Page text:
Responding to analysts’ questions, Hamahan also said that the costs to establish the Azamara brand have been very small, as it is being run with the same organization and operating team as Celebrity and the marketing costs have been absorbed within Celebrity’s existing budget.

Pullrnantur, which was acquired by RCC last year, is reported with a two month lag, according to Rice, who noted that February, March and April were also among the brand’s weakest months. In addition, the tour division has had wider losses than expected, Rice said.

For Q3, however, RCC expects Pullmantur to be accretive to earnings. However, Rice pointed out that Pullrnantur is not very material to RCC’s overall performance, representing about 7 percent of total capacity.

Q3 and 4

The quarter is heavily booked and close to being wrapped up, according to Rice.

Including Pullrnantur, RCC will have a 13.2 percent capacity increase year-over-year in Q3, and 4.9 percent without the Spanish brand.

RCC’s earnings guidance for Q3 is from $1.75 to $1.80, including the cancellation of two cruises on the Millennium, which will have a negative impact of $0.14 per share. Actual earnings per share for Q3 last year was $1. 63 and $1. 64 the year before.

For the fourth quarter, Rice said that load factors are consistent with last year, while pricing is up significantly, according to a company presentation, which did give actual prices, but showed directional movement.

Growth Course

“We will continue to build up our non-American brand(s) aggressively,” said Fain.

While the two Pullrnantur ships were transferred to Azarnara, Pullrnantur will instead receive three larger ships from Celebrity and Royal Caribbean, respectively, as well as one purchased from P&O Australia.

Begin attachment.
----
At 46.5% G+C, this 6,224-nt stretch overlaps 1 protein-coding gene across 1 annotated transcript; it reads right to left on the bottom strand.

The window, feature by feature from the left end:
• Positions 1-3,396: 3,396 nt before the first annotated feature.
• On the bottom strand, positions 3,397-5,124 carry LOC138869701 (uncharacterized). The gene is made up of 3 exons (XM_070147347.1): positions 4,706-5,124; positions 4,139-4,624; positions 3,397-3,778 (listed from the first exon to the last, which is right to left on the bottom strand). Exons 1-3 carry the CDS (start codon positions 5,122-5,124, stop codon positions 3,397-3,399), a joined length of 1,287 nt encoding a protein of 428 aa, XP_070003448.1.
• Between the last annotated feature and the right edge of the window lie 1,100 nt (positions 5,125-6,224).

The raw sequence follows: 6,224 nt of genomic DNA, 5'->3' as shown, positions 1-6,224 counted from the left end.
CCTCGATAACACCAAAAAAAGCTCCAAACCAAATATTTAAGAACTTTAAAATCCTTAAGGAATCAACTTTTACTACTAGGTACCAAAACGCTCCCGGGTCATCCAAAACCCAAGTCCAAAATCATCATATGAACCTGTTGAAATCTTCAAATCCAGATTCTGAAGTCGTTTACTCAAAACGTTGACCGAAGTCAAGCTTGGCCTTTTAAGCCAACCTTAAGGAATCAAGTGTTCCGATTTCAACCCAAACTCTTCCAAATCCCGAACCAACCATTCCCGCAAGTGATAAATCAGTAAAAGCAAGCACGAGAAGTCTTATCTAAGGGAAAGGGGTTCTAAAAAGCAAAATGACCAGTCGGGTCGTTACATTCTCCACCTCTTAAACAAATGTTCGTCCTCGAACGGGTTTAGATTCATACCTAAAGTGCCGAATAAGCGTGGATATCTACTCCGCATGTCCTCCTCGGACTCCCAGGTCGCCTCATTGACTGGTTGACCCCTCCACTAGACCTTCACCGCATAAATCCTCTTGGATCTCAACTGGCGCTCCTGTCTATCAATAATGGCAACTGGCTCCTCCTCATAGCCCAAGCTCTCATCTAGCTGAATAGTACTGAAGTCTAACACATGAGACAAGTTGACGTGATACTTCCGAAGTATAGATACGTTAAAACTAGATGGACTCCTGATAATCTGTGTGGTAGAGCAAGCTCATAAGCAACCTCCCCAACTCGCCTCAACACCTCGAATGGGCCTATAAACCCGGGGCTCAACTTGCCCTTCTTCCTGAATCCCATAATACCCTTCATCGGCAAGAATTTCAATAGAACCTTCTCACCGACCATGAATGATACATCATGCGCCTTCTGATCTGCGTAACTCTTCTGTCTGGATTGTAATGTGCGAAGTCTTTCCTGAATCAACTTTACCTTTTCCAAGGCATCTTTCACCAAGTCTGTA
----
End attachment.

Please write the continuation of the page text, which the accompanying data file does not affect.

For the overall company, Fain said: “You will continue to see modest growth as long as we get the returns.”

Fain also said that RCC will consider more acquisitions “under the right circumstances,” but that there are few candidates left. It is a question of reward and risk, he said.

Following a 12 percent capacity increase in 2007 {including Pullmantur), RCC will boost its passenger capacity another 9.5 percent in 2008; 7.7 percent in 2009; 11.5 percent in 2010; and 5.8 percent in 2011, going from 25.l million available passenger cruise days in 2007 to 34.9 million in 2011, a 39 percent increase over four years. One of the strengths of the industry is that it can move ships around, according to Fain.

Deployment Changes

Goldstein noted deployment changes at Royal Caribbean for 2008: 54 percent of the brand’s capacity will be in the Caribbean, compared to 61 percent this year; 18 percent will be in Europe, compared to 16 percent this year (in absolute terms, capacity will be up 22 percent in Europe year-over-year, Goldstein said); and 5 percent will be deployed in Latin America, South America and Asia, compared to 1 percent this year.


Onboard spending was up significantly year-over-year at $64.70 per passenger per day in Q2 2007, compared to $59 .17 last year.

Ticket prices were up slightly at $166.61 per passenger per day in 2007, compared to $165.81 in 2006.

At press time, the combination of the second biggest market-drop this year and RCC’s adjusted guidance contributed to send the stock lower.